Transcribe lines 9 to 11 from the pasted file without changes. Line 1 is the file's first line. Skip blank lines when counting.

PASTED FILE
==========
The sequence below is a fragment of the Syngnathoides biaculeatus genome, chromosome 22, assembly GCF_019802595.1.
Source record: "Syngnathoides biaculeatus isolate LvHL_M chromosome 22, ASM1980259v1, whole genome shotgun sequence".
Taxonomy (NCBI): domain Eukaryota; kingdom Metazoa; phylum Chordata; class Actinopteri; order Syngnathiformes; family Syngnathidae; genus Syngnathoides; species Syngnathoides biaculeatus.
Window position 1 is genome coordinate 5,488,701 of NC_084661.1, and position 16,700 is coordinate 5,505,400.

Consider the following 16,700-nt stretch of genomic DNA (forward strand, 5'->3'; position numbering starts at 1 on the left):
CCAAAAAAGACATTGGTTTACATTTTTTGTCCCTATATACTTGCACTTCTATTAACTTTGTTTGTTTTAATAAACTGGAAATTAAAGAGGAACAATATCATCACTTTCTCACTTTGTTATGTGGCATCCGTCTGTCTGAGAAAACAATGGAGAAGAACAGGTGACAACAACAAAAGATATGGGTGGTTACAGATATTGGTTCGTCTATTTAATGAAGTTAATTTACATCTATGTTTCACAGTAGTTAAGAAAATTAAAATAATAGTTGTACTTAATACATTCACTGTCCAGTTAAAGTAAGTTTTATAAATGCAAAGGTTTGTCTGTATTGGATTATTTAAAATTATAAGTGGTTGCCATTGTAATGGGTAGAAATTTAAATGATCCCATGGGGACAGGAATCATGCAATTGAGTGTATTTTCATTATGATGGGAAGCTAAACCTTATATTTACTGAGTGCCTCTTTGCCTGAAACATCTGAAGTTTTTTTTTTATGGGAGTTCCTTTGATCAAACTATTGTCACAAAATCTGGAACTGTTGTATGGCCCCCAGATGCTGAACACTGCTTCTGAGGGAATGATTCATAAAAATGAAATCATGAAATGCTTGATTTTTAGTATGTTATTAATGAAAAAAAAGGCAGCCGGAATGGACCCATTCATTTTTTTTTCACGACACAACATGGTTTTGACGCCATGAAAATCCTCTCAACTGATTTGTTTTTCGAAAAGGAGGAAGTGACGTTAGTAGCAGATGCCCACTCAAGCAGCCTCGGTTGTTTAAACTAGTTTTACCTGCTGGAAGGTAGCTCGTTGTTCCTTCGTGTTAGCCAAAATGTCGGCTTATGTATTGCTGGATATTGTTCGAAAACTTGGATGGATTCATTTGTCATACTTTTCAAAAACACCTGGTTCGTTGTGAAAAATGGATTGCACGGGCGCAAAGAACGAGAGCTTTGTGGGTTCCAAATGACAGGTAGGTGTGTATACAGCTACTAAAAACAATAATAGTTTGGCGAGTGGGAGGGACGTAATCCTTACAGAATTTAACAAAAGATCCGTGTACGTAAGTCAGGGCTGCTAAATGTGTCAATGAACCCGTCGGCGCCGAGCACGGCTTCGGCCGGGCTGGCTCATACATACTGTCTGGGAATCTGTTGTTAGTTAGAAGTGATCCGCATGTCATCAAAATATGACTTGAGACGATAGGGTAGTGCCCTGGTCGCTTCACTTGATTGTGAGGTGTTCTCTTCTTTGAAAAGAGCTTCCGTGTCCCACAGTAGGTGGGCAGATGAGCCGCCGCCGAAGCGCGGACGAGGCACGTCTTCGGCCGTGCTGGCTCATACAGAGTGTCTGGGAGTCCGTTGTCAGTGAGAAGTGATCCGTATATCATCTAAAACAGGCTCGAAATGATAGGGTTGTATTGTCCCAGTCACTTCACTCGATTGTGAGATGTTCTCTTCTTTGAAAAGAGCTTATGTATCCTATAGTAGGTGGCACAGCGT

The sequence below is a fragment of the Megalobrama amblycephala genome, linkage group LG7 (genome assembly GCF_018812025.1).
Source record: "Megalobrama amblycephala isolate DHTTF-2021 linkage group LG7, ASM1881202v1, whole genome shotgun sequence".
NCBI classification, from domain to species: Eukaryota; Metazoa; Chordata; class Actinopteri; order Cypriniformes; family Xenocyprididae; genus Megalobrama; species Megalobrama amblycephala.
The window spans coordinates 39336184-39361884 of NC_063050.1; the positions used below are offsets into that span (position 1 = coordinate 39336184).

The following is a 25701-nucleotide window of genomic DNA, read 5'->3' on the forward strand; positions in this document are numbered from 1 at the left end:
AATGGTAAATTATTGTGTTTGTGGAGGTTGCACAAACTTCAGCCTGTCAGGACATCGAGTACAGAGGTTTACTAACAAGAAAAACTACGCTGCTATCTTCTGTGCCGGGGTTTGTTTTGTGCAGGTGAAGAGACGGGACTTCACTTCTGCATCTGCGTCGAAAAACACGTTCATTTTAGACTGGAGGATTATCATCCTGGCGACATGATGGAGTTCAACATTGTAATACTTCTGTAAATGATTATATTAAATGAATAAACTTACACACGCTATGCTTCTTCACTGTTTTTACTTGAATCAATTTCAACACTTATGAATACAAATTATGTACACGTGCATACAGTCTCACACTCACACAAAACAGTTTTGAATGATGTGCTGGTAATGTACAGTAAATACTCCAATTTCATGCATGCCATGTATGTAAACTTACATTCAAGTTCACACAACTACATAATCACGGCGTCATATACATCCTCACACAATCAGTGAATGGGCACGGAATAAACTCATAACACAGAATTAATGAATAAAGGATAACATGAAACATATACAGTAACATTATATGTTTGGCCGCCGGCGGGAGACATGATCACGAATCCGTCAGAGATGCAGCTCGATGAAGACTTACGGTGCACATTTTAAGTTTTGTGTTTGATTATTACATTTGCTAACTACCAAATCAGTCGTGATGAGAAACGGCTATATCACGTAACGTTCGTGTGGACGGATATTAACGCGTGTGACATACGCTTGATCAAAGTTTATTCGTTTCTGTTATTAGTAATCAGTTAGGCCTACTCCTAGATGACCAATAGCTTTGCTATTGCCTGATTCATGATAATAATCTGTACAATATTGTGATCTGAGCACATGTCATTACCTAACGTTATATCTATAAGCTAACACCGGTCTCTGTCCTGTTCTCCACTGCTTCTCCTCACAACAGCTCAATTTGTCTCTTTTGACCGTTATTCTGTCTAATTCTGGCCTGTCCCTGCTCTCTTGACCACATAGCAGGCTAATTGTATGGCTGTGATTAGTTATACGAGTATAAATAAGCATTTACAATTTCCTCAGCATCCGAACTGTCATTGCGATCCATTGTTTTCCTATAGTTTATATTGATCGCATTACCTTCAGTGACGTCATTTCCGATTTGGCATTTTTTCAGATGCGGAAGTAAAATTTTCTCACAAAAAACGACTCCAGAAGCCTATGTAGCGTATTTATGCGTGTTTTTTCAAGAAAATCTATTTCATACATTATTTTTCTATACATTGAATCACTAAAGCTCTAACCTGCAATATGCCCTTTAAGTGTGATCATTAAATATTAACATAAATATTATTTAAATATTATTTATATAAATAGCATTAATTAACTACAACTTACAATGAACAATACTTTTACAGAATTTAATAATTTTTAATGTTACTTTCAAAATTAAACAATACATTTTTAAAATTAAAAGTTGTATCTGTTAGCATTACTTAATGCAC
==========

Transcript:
NCBI classification, from domain to species: Eukaryota; Metazoa; Chordata; class Actinopteri; order Cypriniformes; family Xenocyprididae; genus Megalobrama; species Megalobrama amblycephala.
The window spans coordinates 39336184-39361884 of NC_063050.1; the positions used below are offsets into that span (position 1 = coordinate 39336184).

The following is a 25701-nucleotide window of genomic DNA, read 5'->3' on the forward strand; positions in this document are numbered from 1 at the left end: